Biloela family wins case in Federal Circuit Court

A week later, Mr Hawke granted 12-month bridging visas to parents Priya and Nades and their six-year-old daughter Kopika, but no visa was granted to four-year-old Tharnicaa.

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‘Ongoing saga’

The case before the Federal Circuit Court did not apply to Tharnicaa as she currently has a brief of her case before Mr Hawke. 

Ms Ford said it’s now up to the government to decide what the next move will be. 

“They can choose to appeal or they can choose to leave it as it is, which means then it’s open to the family to renew a bridging visa later down the track,” she told SBS News.

“It’s also open for the government to consider whether it’s in the interest of both parties to just continue the ongoing saga of this case.”

With the family’s visas set to expire in September, their future remains uncertain – even despite Monday’s court win.

Ms Ford hopes the decision will put more pressure on the government to “resolve the issue once and for all” and grant the family visas so they can return to their hometown of Biloela in Queensland. 

“There’s over 600,000 who’ve signed a petition request the family to be returned to Biloela,” she said.

“I think the overwhelming consensus in the Australian community is that the family should be returned.”

The Murugappan couple Priya and Nadesalingam with their Australian-born children Kopika and Tharunicaa.

Source: Supplied

The family’s friend Simone Cameron is also urging the immigration minister to exercise his power of ministerial discretion to give the family a more permanent solution.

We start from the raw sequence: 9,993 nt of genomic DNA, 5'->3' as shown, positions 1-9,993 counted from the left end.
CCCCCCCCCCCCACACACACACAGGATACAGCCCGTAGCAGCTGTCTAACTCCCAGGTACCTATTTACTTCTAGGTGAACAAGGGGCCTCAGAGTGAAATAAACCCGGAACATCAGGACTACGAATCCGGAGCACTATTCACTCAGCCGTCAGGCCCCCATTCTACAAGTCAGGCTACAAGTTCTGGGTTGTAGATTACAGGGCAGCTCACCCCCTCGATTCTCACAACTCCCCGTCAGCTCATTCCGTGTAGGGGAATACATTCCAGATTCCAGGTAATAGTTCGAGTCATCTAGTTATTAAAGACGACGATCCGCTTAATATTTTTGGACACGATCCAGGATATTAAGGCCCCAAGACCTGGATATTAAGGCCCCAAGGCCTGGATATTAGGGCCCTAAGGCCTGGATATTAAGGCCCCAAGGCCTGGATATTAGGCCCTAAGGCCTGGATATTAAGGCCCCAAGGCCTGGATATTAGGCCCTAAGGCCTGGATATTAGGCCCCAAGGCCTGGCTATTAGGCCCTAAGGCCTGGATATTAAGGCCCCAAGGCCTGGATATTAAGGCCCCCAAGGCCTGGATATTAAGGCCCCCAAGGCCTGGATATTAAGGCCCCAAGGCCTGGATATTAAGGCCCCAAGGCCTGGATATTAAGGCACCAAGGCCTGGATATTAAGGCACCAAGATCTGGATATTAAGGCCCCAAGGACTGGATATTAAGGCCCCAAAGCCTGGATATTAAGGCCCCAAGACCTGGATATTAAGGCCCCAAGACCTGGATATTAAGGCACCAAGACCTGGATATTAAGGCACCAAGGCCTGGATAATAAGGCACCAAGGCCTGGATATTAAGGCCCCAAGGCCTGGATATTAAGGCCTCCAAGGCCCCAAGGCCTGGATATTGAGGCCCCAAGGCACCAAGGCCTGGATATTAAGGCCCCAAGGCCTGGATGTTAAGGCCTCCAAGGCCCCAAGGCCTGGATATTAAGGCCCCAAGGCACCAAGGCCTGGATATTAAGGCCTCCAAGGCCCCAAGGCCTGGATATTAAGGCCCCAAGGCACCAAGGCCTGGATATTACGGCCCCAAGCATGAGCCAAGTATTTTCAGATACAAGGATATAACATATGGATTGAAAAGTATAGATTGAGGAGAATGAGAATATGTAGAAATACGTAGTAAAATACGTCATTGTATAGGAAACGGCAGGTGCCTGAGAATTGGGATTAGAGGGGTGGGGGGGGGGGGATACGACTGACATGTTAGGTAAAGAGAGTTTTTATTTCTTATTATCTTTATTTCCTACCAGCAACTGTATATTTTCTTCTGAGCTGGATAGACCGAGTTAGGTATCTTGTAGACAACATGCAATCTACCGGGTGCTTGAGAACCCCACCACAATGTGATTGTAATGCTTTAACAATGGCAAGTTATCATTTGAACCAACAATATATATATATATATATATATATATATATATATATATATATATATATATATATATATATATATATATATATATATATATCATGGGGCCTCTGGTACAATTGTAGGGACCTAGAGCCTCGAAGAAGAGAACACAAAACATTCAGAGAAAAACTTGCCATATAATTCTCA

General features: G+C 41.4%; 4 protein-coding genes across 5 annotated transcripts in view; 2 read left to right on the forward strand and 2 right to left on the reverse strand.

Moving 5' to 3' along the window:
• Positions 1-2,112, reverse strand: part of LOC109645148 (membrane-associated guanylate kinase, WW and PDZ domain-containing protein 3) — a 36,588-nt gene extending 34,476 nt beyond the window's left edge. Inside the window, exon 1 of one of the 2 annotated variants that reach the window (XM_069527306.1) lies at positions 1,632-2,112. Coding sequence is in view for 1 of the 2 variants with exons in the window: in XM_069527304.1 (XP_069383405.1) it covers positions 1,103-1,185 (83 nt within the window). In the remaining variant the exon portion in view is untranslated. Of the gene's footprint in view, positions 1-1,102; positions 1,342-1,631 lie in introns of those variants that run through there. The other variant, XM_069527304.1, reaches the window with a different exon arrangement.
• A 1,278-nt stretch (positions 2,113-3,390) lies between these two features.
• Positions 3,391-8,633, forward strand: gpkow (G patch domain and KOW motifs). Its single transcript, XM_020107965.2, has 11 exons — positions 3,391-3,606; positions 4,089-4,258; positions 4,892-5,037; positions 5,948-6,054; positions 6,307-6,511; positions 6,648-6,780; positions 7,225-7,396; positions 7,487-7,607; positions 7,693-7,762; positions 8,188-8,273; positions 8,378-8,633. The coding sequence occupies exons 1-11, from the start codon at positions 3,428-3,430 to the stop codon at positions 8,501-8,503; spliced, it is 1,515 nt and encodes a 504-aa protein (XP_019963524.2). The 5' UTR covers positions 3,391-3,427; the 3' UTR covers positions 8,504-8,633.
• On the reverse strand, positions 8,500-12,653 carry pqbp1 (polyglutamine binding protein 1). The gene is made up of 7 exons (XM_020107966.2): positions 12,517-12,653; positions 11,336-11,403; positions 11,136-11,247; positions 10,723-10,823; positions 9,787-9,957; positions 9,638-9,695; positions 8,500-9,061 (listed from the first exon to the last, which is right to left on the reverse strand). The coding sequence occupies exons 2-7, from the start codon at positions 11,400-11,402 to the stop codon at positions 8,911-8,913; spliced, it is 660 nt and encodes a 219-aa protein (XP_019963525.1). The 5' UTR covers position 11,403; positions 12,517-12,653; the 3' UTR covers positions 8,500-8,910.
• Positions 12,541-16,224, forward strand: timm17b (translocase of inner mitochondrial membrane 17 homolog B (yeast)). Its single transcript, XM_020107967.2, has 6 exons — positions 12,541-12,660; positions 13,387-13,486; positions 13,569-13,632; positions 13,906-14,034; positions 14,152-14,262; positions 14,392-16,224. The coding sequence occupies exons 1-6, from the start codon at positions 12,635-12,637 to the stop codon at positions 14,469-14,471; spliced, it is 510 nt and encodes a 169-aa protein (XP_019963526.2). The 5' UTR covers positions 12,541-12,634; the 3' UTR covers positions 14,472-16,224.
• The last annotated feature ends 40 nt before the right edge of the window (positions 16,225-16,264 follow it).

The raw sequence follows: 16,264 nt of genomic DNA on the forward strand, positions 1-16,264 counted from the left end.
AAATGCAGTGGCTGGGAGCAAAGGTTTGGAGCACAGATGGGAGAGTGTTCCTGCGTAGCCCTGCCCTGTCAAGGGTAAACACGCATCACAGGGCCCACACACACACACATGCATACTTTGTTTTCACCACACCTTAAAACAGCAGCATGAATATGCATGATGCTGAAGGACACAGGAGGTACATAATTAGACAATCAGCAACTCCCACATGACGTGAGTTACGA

She said because the Minister chose not to grant a visa to four-year-old Tharnicaa, she remains in community detention and so the family is unable to leave Western Australia.

“This is not the first time that the courts have found that a decision by one of Scott Morrison’s ministers was made in an unfair way,” Ms Cameron said.

“But the reality is that Australia’s immigration laws have given Mr Morrison’s ministers almost unlimited power to intervene in people’s lives, by giving or taking away the right to stay in Australia.

“After everything Mr Morrison’s ministers have put this family through, holding Tharni in ‘community detention’ when her mum, dad and sister are technically free to travel to Biloela is a strange way to exercise those powers.”

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What’s the story of the Murugappan family?

The Tamil asylum seeker family has been living in community detention in Perth since they were released from Christmas Island last year.

Priya and Nades married in Australia after fleeing Sri Lanka’s civil war and arriving separately on people smuggler boats in 2012 and 2013.

The family had been living in Biloela since 2014 until they were taken from their home in a dawn raid in March 2018 and detained.

Their time in the detention facility was brought to an end after Tharnicaa was medically evacuated with a blood infection that left her gravely ill.

The couple said they face persecution if deported to Sri Lanka but the government has claimed the family will never be permanently resettled in Australia.

SBS News has contacted the Minister for Immigration and the Department of Home Affairs for comment. 

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